Wiggle
Jason Derulo Featuring Snoop Dogg
“You know what to do with that big fat butt!” declares Mr. Derulo.  Oh, then “Patty cake, patty cake, with no hands…”  Yeah, this is not rocket science.  But it’s also not something I expected from this artist, and I say that, having endured a spring full of his recent hit, ‘Talk Dirty to Me’. 

Apparently, misogyny is now a rite of passage for young pop stars.  I keep looking at the lyrics video for this song and have to keep hitting the pause button, because the depth of hetero male stupidity on display is so inept, clumsy, and  cringe-inducing, it’s like watching your nerdy best friend ‘get some’ for the first time on prom night.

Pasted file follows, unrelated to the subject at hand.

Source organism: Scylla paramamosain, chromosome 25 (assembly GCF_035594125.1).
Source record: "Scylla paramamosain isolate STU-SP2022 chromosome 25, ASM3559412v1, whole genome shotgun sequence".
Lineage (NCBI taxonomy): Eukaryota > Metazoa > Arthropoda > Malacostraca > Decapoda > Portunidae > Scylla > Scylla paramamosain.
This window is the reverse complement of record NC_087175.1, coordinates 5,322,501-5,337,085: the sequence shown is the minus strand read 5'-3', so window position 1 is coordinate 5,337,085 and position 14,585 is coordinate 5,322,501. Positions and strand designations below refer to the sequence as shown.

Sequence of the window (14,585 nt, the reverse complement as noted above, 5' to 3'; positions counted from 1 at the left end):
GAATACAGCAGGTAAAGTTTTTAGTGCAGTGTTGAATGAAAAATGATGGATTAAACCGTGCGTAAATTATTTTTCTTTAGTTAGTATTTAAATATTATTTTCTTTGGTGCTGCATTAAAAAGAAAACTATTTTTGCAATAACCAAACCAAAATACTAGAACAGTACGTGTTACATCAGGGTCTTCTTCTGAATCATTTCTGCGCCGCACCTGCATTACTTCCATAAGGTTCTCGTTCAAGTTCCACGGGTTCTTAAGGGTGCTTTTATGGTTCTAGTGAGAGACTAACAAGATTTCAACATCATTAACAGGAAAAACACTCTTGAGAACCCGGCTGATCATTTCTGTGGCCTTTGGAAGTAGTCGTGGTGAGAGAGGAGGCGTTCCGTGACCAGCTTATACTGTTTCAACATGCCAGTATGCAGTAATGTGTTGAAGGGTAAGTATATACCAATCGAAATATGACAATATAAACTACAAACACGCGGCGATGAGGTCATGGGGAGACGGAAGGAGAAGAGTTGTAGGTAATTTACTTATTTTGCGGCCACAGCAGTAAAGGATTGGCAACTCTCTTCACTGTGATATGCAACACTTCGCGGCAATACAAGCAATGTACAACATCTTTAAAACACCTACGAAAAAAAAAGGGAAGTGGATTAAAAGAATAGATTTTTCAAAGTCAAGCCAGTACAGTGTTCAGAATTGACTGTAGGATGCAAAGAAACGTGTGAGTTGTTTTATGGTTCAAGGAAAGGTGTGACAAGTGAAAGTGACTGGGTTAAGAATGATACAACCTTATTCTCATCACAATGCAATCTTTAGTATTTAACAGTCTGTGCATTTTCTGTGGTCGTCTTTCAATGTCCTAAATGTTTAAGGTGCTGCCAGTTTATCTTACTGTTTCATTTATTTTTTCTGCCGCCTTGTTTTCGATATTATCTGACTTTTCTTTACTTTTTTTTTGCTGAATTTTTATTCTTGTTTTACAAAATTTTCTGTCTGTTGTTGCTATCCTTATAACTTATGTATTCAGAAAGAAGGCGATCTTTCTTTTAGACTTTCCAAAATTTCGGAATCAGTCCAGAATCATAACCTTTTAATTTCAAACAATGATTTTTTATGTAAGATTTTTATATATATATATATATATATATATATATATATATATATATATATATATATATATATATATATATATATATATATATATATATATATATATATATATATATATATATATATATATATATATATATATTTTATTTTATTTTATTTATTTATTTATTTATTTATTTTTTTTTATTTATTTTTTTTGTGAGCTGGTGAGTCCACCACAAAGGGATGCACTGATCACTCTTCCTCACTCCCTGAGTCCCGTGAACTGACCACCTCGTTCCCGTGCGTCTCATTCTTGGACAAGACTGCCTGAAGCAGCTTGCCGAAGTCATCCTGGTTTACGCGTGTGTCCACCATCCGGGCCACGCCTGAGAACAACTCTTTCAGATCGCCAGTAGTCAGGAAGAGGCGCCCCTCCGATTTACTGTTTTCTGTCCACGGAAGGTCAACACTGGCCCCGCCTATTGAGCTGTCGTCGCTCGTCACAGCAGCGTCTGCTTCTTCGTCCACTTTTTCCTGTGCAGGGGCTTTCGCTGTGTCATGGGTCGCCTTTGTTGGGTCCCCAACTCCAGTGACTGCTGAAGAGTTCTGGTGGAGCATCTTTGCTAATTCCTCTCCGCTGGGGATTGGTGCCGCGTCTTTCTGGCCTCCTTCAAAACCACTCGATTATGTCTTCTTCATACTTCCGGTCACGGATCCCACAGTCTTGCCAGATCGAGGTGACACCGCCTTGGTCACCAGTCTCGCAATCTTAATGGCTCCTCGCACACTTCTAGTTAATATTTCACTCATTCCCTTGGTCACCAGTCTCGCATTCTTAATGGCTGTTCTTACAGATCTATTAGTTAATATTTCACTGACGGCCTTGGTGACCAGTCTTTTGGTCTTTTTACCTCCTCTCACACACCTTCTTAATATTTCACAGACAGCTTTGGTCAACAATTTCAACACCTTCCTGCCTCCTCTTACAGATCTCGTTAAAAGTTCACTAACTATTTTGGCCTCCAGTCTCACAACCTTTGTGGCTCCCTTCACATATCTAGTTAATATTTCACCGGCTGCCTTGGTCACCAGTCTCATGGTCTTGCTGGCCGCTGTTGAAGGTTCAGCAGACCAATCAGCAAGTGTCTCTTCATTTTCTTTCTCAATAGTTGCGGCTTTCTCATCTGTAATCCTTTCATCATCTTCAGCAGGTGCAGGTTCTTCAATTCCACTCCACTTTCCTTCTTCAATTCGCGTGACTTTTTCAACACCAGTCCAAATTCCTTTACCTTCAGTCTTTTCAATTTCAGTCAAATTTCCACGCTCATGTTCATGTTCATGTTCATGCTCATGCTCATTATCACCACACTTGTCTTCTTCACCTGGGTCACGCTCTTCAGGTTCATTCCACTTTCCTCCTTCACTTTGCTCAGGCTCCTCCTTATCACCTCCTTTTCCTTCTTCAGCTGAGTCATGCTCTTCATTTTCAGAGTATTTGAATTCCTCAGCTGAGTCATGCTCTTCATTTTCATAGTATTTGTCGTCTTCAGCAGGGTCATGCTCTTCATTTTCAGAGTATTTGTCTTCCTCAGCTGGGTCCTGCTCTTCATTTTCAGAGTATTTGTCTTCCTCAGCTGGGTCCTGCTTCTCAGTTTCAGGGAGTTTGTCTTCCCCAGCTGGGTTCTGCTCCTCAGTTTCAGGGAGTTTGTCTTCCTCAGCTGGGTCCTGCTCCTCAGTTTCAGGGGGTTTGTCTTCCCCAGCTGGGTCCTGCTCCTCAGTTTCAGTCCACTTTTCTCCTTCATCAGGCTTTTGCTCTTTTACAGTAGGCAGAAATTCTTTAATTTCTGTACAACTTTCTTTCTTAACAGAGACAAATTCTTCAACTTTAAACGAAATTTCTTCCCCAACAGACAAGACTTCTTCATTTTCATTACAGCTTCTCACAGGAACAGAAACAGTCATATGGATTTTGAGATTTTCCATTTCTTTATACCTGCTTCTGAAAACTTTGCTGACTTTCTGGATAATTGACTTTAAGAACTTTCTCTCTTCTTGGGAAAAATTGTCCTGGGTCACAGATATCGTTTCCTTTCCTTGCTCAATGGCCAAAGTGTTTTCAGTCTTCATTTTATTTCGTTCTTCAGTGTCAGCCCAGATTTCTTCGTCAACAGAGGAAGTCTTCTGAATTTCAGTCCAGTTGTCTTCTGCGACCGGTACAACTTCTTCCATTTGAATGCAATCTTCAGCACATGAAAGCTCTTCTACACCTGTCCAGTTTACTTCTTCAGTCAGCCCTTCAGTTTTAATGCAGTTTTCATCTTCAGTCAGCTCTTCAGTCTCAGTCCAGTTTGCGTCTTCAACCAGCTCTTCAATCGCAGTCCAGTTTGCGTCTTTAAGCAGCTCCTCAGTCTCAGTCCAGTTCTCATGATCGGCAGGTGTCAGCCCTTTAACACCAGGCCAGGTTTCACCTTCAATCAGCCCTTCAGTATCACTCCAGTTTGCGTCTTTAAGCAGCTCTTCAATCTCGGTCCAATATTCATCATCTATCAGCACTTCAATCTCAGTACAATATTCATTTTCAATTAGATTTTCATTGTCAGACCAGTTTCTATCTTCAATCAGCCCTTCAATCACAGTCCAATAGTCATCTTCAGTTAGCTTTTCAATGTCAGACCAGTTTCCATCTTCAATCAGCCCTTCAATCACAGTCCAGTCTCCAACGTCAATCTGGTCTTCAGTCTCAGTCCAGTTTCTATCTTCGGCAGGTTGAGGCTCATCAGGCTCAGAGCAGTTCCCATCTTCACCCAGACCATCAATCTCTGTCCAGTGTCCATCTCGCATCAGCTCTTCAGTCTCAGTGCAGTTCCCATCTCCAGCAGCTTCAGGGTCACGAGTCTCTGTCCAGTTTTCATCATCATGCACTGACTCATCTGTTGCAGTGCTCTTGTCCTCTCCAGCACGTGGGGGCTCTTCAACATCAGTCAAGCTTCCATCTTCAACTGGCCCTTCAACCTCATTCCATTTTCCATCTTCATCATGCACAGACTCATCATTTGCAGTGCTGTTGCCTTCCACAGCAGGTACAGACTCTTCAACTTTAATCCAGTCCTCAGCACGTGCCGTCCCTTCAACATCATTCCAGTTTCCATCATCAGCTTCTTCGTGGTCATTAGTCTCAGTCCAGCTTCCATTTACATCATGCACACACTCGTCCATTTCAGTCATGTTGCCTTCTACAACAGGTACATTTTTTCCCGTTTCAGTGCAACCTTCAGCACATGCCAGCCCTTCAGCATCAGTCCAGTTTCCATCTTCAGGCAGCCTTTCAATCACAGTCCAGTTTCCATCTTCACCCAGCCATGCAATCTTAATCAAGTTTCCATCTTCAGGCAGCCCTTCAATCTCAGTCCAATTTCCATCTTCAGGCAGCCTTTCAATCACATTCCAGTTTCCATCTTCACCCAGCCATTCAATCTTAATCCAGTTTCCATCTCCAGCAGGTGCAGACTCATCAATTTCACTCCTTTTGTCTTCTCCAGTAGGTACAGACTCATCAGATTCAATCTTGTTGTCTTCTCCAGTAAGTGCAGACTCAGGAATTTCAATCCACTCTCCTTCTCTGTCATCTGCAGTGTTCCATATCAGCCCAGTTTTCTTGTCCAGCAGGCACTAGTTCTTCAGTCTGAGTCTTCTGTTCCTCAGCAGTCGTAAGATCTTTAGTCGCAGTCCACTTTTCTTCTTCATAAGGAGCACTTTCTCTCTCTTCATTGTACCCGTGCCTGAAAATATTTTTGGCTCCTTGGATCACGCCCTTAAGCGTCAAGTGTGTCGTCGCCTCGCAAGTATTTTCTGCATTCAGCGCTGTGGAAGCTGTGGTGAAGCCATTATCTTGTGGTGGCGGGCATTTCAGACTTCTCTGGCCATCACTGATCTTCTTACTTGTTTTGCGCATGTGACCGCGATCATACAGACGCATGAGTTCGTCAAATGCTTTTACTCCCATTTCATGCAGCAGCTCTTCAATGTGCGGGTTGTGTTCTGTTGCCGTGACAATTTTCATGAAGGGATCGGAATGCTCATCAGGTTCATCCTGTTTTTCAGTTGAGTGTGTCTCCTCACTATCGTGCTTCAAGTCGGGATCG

Oh, man.  Of course it’s going to be a big hit.  Sonically, it does manage to change things up enough and possess enough texture to keep my ear interested, but oh, those lyrics.  Makes Robin Thicke seem like Shakespeare. 













2 comments:

anne marie in philly said...

"feeling myself" - I do that a lot; it's called MASTURBATION! ;-b

whkattk said...

Micheal Jackson's library will bring in billions...

The only weapon an artist has is legal instructions to burn everything that hasn't been released prior to death.